The Laplacian filter of an image highlights an area of rapid intensity change. Hence, the LF is used for the edge-sharpening [27, 30, 32]. This operator is exceptionally well at identifying the critical information in an image. Any feature with sharp discontinuity will be sharpening by an LF. Laplacian operator is also known as a derivative operator, used to identify an image’s key features. The critical difference between the Laplacian filter and other filters such as Prewitt, Roberts, Kirsch, Robinson, and Sobel [27, 33] is that all these filters use first-order derivative masks, but LF is a second-order derivative mask. LF sharpens the “Knee MRI medical image,” which demonstrates the difference between source and LF sharpen images. The Laplacian equation is as follows:

3.2. Unsharp Mask (UM)

An “unsharp mask” is a simple sharpen image operator, contrary to what its name might lead you to believe. However, actually, the name is derived from the fact that it sharpens edges through a process that deducts an unsharp version of a picture from the reference picture and detects the presence of edges, making the unsharp mask (effective a high-pass filter) [19]. Sharpening can demonstrate the texture and detail of the image. This is probably the common type of sharpening and can be executed with nearly any image. The unsharp mask cannot add artifacts or additional detail in the image, but it can highly enhance the appearance by increasing small-scale acutance [33, 34] and making important details easier to identify. The unsharp mask method is usually used in the photographic and printing industry applications for crispening edges. In sharpening images, the image size does not change, and it remains similar, but an unsharp mask improves the sharpness of an image by increasing the acutance only. In the unsharp masking technique, the sharper image a(x, y) will be produced from the input image b(x, y) aswhere c (x, y) is the correction signal calculated as the output of a high-pass filter and is a positive scaling factor that controls the level of contrast sweetening achieved at the output [32,35]. Unsharp masking sharpens the “Knee MRI medical image,” demonstrating the difference between source, LF, and unsharp masking sharpen images.

3.3. LF + DFT Method

The hybrid sharpening technique (LF + DFT) is proposed in this study for multifocus image fusion. The hybrid approach is the merger of the advantages of LF and DFT methods. The LF is used to recognize the meaningful discontinuities in an image, i.e., edges information or edges detection. In other words, LF is a derivative operator used to find the region of rapid change in the picture. The rapid change in the image is like sudden changes in the frequencies, low-frequency to high-frequency [36]. The DFT is a common approach used to compute the frequency information as discrete. The frequency information is considered an important way in the picture enhancement [33, 37]. Therefore, to make a beneficial way of sharpening, the frequency information of Fourier transform is combined with the second derivative masking of Laplacian filter in the novel technique. Here is the involvement of spatial conversion to the frequency and inverse (see equations (4) and (5)). So, this is the reason for calling that the cross-domain method.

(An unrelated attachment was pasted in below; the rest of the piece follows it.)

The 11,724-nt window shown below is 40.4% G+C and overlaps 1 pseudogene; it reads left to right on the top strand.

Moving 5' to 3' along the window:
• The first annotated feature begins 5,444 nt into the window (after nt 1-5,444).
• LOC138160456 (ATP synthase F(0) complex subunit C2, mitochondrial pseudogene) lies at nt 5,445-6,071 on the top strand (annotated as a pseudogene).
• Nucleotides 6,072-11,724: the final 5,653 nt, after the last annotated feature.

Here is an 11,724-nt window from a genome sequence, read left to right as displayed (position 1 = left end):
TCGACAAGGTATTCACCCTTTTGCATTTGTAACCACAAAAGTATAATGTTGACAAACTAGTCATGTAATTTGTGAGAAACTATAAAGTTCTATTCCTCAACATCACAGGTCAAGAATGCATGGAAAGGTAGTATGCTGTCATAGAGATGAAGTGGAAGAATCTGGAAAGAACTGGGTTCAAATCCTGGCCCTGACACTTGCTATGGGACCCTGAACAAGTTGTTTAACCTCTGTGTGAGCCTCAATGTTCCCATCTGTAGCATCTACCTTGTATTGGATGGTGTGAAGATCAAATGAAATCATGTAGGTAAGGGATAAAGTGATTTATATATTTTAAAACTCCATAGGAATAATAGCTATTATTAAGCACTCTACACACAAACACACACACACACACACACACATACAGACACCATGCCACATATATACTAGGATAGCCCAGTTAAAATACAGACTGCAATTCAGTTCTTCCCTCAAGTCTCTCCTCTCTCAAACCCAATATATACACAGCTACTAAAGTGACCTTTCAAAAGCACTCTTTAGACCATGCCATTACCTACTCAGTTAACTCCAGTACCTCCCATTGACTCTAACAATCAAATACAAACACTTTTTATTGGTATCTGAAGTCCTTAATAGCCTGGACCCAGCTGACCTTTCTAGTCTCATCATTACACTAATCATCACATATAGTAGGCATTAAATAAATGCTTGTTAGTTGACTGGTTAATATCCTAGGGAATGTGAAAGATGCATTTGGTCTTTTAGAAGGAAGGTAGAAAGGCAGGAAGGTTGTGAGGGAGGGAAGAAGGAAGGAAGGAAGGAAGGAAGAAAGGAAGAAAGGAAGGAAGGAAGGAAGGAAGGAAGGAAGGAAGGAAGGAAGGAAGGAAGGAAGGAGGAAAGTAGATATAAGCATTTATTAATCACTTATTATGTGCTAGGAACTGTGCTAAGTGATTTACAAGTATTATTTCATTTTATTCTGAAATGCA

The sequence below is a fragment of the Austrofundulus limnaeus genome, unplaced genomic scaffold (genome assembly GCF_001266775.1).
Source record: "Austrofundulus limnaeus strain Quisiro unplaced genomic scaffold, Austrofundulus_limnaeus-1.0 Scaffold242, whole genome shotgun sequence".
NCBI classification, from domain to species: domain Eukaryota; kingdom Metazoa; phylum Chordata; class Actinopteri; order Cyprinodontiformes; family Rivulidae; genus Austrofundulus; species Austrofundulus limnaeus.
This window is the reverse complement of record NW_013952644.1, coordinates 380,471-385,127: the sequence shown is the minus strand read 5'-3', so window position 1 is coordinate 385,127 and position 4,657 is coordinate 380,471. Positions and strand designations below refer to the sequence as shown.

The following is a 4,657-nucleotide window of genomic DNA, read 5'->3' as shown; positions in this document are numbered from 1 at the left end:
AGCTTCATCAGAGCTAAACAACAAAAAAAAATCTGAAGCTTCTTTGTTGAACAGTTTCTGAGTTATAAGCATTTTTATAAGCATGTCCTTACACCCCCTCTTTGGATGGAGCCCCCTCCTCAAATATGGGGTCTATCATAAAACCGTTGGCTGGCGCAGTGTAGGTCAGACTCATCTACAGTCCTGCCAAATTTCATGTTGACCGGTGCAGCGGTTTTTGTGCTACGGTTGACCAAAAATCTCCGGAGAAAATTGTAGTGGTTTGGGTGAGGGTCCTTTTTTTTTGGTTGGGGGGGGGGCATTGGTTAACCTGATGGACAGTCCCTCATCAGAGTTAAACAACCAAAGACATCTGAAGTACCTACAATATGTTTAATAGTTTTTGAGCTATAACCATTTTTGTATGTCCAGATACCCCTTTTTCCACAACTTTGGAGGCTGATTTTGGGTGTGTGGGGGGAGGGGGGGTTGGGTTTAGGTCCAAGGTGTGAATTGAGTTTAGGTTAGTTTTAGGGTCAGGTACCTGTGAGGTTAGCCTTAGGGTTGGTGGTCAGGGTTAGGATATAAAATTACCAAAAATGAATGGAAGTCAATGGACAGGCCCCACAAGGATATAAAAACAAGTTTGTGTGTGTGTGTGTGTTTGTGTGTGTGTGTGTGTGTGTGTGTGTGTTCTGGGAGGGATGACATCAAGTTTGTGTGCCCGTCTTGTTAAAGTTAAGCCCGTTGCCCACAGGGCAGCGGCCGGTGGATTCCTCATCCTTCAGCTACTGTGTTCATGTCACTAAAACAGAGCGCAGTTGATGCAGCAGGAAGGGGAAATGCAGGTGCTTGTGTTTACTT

For a two-dimensional square image with N × N, the DFT equation is given as follows:where f(m, n) is the spatial-domain image, and the exponential term is the basis operation representing every point F(x, y) in the Fourier space. The formulation can be construed as follows: the value of every point F(x, y) is acquired by multiplying the spatial image with the representing base operation and summing the results.

The primary operations are cosine and sine waves with growing frequencies, i.e., F(0, 0) presents the DC components of the image which corresponds to the average brightness and F(N − 1, N − 1) presents the highest frequency.

Similarly, the frequency domain image can be retranslated (inverse transform) to the spatial domain, shown in Figure 4. The inverse frequency transform is as follows:

In the proposed technique, for a two-dimensional square image with N × N resolution, the Laplacian equation (2) and Fourier equation (4) are given:

The apparent sharpness of an image is increased, which is the combination of two factors, i.e., resolution and acutance. Resolution is straightforward and not subjective, which means the size of the image file in terms of the number of pixels. With all other factors remaining equal, the higher the resolution of the image is—the more pixels it has—the sharper it can be. Acutance, a measure of the contrast at an edge, is subjective and a little complicated comparatively. There is no unit for acutance—you either think an edge has contrast or think it does not. Edges that have more contrast appear to have a more defined edge to the human visual system. LF + DFT sharpens the “Knee MRI medical image,” which demonstrates the difference between source, LF, unsharp masking, and sharpen images in Figure 5.

4. Performance Metrics

The quantitative evaluation aims to identify the performance of the proposed methods and existing methods on various measures, and every measure has its properties. Table 1 briefly describes the well-known statistical metrics.

5. Experimentation

5.1. Datasets

In this letter, the experimentations are performed on four image sets; two are grayscale image sets including “Clocks” and “Books,” and the other two are color image sets such as “Toys” and “Building and card.” The grayscale image sets are provided by authors, and the color image sets are acquired from “Lytro multifocus datasets” [43]. These image sets are used for testing multifocus images for the experimental evaluation of novel techniques. The size of the grayscale image sets (test images) is 512 × 512, and the size of the color image sets is 520 × 520 pixels.